It was from one of those cut-out Sons albums, happened across by Slim, that the group took its name, and there was no looking back. With Collins leaving after a year (and replacement Tumbleweed Tommy Goldsmith staying just a year himself), Western swing fiddler Woody Paul (Paul Chrisman) came on board in 1978. Accordion wizard Joey Miskulin started working with them in 1988, becoming a full-timer soon after, squaring out the quartet we know today. Or as the Riders tell it:
“Woody joined us, bringing more original songs, a great tenor voice and that great fiddle style,” Doug says.
“And he can also fix the bus when it breaks down,” says Slim.
“That’s why we keep him,” adds Doug. “Not for his fiddle.”
“Not for his punctuality,” says Slim.
Doug continues, “Then about 10 years later we saw a guy on the side of the road with a sign that said, ‘Will Squeeze for Food.’ That’s how Joey joined us.”
Slim: “So that’s how we got a couple songwriters, a producer [Miskulin] and great players.”
“And Too Slim is being modest about his comedy skills,” Doug notes.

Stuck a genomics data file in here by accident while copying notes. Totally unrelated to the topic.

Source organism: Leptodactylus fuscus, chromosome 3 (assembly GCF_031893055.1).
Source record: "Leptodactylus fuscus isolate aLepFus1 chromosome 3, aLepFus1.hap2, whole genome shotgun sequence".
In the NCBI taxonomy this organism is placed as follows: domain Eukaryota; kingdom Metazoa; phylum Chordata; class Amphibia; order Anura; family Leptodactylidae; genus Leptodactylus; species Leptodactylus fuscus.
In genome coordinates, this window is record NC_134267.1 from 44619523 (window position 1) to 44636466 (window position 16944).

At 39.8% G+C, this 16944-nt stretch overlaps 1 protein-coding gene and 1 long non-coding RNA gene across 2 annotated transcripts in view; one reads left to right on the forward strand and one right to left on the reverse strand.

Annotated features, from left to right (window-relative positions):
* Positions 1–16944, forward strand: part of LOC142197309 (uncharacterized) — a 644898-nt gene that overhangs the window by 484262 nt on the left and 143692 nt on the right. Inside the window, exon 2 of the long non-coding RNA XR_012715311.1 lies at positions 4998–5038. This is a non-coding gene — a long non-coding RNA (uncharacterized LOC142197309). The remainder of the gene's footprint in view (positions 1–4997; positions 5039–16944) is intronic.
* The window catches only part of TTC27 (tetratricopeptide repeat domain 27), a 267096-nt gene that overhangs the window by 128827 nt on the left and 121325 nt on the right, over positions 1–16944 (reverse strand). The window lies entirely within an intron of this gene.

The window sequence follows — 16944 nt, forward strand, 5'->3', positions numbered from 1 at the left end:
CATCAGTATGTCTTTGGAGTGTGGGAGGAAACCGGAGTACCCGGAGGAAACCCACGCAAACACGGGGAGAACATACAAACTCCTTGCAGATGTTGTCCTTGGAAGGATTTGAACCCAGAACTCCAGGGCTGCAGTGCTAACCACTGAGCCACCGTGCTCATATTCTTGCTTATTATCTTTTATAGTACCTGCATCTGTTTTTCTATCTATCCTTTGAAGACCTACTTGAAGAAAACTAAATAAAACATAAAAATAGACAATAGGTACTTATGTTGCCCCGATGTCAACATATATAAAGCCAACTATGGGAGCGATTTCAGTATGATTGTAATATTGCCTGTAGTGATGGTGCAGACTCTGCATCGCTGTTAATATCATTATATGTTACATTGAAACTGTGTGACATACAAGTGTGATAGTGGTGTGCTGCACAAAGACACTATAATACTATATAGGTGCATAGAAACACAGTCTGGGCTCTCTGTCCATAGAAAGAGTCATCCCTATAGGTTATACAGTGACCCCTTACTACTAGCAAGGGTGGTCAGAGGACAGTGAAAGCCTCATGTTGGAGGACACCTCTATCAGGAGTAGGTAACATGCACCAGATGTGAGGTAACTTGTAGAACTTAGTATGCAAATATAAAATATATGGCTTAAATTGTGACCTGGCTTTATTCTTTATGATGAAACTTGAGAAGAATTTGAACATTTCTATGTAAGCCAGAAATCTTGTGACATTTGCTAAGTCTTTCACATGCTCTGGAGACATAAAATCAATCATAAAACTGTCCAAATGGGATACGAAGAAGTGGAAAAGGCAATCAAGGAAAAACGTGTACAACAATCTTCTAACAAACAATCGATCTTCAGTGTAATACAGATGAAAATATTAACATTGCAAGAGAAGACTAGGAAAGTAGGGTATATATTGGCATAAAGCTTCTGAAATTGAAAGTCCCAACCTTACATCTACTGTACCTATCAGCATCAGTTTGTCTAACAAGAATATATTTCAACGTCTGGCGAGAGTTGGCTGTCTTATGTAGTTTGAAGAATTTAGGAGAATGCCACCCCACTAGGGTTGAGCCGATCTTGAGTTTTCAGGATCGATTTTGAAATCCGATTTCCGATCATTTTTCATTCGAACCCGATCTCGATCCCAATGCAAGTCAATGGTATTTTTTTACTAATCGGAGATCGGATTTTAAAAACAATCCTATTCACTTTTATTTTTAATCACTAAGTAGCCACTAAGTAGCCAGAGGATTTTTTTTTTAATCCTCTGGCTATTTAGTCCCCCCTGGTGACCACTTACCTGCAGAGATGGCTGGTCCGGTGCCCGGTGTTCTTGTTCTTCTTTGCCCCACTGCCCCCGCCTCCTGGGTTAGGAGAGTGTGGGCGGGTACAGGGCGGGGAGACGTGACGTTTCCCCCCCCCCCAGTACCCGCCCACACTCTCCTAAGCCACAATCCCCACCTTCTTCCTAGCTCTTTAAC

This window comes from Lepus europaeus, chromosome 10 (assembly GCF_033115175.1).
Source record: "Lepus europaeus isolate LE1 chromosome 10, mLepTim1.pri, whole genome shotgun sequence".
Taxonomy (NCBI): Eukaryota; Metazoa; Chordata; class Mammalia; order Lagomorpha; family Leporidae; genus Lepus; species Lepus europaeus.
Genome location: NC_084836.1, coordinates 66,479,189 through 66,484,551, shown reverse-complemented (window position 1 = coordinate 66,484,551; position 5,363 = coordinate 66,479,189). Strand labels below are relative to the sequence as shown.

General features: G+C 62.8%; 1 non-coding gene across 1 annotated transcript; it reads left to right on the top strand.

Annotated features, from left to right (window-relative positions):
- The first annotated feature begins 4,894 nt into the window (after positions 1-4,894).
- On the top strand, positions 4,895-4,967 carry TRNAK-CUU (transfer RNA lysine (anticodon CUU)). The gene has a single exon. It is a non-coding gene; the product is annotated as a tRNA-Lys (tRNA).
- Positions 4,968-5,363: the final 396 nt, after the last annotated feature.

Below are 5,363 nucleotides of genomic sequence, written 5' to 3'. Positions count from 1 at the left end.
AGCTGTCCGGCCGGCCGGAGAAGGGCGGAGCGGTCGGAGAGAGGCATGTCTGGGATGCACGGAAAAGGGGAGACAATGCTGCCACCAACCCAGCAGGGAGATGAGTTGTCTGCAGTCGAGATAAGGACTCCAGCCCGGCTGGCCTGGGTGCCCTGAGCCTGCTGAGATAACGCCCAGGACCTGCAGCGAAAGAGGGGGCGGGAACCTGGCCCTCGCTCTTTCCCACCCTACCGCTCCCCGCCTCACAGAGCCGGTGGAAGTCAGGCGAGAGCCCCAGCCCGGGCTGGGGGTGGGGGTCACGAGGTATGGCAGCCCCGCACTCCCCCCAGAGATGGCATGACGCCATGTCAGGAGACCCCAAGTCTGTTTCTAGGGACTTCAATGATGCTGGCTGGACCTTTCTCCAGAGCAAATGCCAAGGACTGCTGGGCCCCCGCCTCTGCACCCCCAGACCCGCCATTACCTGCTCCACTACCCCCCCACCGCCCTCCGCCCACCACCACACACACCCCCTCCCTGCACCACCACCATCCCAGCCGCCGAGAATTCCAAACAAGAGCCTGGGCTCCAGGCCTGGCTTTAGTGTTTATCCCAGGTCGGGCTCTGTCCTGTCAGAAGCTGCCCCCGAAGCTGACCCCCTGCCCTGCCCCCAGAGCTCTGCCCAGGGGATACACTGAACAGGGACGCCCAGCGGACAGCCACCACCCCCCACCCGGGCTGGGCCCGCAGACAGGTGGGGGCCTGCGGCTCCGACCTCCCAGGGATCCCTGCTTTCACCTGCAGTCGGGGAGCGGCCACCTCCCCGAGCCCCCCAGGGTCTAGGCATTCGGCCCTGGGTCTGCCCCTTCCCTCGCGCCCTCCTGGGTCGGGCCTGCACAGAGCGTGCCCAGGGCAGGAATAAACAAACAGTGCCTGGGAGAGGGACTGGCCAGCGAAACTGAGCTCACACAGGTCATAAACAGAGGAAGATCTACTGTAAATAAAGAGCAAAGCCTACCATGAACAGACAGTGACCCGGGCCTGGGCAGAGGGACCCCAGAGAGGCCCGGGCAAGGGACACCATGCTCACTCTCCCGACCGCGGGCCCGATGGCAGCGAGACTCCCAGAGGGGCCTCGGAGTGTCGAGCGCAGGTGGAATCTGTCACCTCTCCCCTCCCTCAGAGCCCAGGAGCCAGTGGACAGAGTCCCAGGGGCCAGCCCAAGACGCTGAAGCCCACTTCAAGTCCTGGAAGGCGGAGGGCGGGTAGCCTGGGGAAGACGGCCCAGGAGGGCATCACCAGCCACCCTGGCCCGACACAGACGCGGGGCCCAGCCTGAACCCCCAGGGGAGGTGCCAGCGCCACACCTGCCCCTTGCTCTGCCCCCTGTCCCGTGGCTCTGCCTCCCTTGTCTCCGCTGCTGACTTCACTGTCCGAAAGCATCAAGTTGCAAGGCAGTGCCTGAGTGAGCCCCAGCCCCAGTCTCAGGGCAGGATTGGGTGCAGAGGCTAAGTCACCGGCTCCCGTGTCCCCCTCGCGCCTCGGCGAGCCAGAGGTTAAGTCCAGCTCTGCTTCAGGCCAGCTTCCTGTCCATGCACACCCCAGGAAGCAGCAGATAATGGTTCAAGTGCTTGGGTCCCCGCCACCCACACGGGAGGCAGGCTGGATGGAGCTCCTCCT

“I am objectively one of the second-funniest guys in America,” Slim says, with a modest level of modesty.
Soon the accolades, credits and, of course, fans around the world mounted up impressively: They were inducted into the Grand Ole Opry in 1982. They sang “Woody’s Roundup” in Pixar’s Toy Story 2 and contributed to the soundtrack of another Pixar film, Monsters, Inc., while their related albums, Woody’s Roundup: A Rootin’ Tootin’ Collection of Woody’s Favorite Songs and Monsters, Inc. Scream Factory Favorites each won them a Grammy Award for best children’s album. Also in animation, they were portrayed as a robot cowboy band in a 2003 episode of the animated Duck Dodgers, for which they sang the parts. In other media, they had their own Riders Radio Theater show and starred in a 1991 CBS Saturday morning kids show — kind of Pee Wee’s Playhouse on the prairie — which though not a hit, is pretty noteworthy nonetheless.
“About 10 years ago I said, ‘This has been way more,’” Slim says. “Two Grammys, getting to work with Pixar, the great venues and all the things we’ve done.”
Of course, even 40 years ago, this was already music of deep nostalgia. For that matter, when those singing cowboys and frontier heroes were doing it, it was already music evoking a bygone era — “the thrilling days of yesteryear,” as the Lone Ranger’s announcer put it.
How much of what they do is based on real traditions, how much on myth? Is there a core of reality to the music, or is it, in the parlance of pageantry, “folklorico?”